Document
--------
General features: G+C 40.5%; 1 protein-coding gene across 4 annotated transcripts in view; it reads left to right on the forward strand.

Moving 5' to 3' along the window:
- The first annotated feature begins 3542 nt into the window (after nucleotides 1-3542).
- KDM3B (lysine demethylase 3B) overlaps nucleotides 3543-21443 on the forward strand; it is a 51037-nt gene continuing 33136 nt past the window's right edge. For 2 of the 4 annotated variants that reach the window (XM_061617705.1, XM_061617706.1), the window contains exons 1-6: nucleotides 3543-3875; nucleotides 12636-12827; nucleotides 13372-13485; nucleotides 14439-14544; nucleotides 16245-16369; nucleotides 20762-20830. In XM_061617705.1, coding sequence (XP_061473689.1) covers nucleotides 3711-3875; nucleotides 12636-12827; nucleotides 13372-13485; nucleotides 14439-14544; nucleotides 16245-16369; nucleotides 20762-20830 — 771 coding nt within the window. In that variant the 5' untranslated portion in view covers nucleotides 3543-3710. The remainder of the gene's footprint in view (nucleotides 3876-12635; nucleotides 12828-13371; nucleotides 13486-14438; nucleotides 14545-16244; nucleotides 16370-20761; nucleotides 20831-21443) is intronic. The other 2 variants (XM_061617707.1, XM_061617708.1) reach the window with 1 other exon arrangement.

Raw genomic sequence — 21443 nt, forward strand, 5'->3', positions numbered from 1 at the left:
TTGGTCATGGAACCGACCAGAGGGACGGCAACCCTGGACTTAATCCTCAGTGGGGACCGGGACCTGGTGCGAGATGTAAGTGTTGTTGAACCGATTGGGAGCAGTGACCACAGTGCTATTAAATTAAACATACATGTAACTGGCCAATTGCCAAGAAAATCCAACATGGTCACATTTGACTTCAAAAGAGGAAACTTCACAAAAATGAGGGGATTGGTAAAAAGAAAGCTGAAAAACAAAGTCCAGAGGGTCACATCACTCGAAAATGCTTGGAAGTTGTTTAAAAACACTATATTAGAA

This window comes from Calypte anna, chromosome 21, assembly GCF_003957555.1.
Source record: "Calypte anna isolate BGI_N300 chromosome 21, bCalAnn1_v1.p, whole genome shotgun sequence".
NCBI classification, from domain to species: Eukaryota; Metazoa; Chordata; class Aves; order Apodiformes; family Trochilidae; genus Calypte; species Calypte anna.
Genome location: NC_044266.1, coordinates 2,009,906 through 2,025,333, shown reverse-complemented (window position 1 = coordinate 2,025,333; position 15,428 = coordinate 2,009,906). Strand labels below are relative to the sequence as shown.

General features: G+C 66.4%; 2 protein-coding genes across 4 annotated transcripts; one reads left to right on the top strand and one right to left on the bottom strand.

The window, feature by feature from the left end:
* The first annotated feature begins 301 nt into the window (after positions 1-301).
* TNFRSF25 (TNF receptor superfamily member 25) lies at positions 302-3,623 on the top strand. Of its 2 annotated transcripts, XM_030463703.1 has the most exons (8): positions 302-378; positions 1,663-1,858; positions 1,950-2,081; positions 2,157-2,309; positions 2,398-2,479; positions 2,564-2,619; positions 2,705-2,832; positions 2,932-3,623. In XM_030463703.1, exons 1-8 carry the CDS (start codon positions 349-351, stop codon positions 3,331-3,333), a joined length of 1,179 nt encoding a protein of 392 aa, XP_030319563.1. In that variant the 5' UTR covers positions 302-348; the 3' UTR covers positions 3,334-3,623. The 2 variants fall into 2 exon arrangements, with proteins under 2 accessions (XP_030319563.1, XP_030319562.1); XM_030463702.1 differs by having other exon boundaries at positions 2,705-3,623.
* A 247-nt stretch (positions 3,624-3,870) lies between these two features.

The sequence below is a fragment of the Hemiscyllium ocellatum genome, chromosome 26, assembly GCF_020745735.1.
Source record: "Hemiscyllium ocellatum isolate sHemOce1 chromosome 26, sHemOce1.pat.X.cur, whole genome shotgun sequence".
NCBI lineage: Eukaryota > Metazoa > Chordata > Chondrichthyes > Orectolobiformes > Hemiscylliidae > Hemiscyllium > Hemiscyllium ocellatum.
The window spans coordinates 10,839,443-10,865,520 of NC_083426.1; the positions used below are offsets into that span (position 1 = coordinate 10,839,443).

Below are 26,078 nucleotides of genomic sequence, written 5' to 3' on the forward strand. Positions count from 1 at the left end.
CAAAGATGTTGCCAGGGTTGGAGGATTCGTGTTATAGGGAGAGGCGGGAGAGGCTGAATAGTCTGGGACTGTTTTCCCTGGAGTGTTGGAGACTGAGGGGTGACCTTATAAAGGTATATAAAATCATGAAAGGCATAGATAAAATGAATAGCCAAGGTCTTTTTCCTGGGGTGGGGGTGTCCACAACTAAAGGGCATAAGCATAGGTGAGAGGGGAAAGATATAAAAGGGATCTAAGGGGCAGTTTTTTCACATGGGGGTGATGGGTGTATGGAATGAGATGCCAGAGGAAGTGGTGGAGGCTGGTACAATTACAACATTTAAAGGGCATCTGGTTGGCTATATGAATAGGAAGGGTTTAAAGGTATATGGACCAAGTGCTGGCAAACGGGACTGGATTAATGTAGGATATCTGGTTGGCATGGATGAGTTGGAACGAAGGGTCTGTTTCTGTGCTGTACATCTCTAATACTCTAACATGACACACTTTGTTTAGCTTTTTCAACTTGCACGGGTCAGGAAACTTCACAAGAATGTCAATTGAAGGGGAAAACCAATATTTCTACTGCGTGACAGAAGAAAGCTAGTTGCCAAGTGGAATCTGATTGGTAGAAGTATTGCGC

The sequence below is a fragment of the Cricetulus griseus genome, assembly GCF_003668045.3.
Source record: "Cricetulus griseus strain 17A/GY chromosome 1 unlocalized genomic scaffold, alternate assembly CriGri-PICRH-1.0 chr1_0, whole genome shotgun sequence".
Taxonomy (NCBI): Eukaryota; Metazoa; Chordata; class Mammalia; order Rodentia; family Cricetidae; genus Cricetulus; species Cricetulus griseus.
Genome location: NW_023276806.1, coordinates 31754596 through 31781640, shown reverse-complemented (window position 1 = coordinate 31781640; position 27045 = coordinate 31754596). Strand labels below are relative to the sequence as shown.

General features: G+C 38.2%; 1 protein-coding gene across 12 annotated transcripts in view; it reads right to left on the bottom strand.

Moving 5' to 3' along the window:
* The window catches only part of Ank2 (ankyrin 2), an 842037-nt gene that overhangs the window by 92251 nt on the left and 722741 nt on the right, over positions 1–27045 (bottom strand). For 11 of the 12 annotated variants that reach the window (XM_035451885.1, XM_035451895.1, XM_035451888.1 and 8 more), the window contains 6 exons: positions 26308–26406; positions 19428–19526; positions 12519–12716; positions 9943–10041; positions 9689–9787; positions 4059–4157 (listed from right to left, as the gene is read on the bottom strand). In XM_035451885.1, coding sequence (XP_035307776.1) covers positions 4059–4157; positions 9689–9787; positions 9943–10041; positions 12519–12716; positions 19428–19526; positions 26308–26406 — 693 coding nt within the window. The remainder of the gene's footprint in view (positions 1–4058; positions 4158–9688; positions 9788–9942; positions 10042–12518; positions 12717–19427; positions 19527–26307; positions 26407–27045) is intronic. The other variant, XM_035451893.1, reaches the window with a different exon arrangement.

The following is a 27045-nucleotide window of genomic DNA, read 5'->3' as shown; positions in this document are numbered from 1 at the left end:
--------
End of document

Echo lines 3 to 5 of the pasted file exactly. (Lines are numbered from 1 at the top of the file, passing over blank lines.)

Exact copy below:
- The first annotated feature begins 3542 nt into the window (after nucleotides 1-3542).
- KDM3B (lysine demethylase 3B) overlaps nucleotides 3543-21443 on the forward strand; it is a 51037-nt gene continuing 33136 nt past the window's right edge. For 2 of the 4 annotated variants that reach the window (XM_061617705.1, XM_061617706.1), the window contains exons 1-6: nucleotides 3543-3875; nucleotides 12636-12827; nucleotides 13372-13485; nucleotides 14439-14544; nucleotides 16245-16369; nucleotides 20762-20830. In XM_061617705.1, coding sequence (XP_061473689.1) covers nucleotides 3711-3875; nucleotides 12636-12827; nucleotides 13372-13485; nucleotides 14439-14544; nucleotides 16245-16369; nucleotides 20762-20830 — 771 coding nt within the window. In that variant the 5' untranslated portion in view covers nucleotides 3543-3710. The remainder of the gene's footprint in view (nucleotides 3876-12635; nucleotides 12828-13371; nucleotides 13486-14438; nucleotides 14545-16244; nucleotides 16370-20761; nucleotides 20831-21443) is intronic. The other 2 variants (XM_061617707.1, XM_061617708.1) reach the window with 1 other exon arrangement.

Raw genomic sequence — 21443 nt, forward strand, 5'->3', positions numbered from 1 at the left: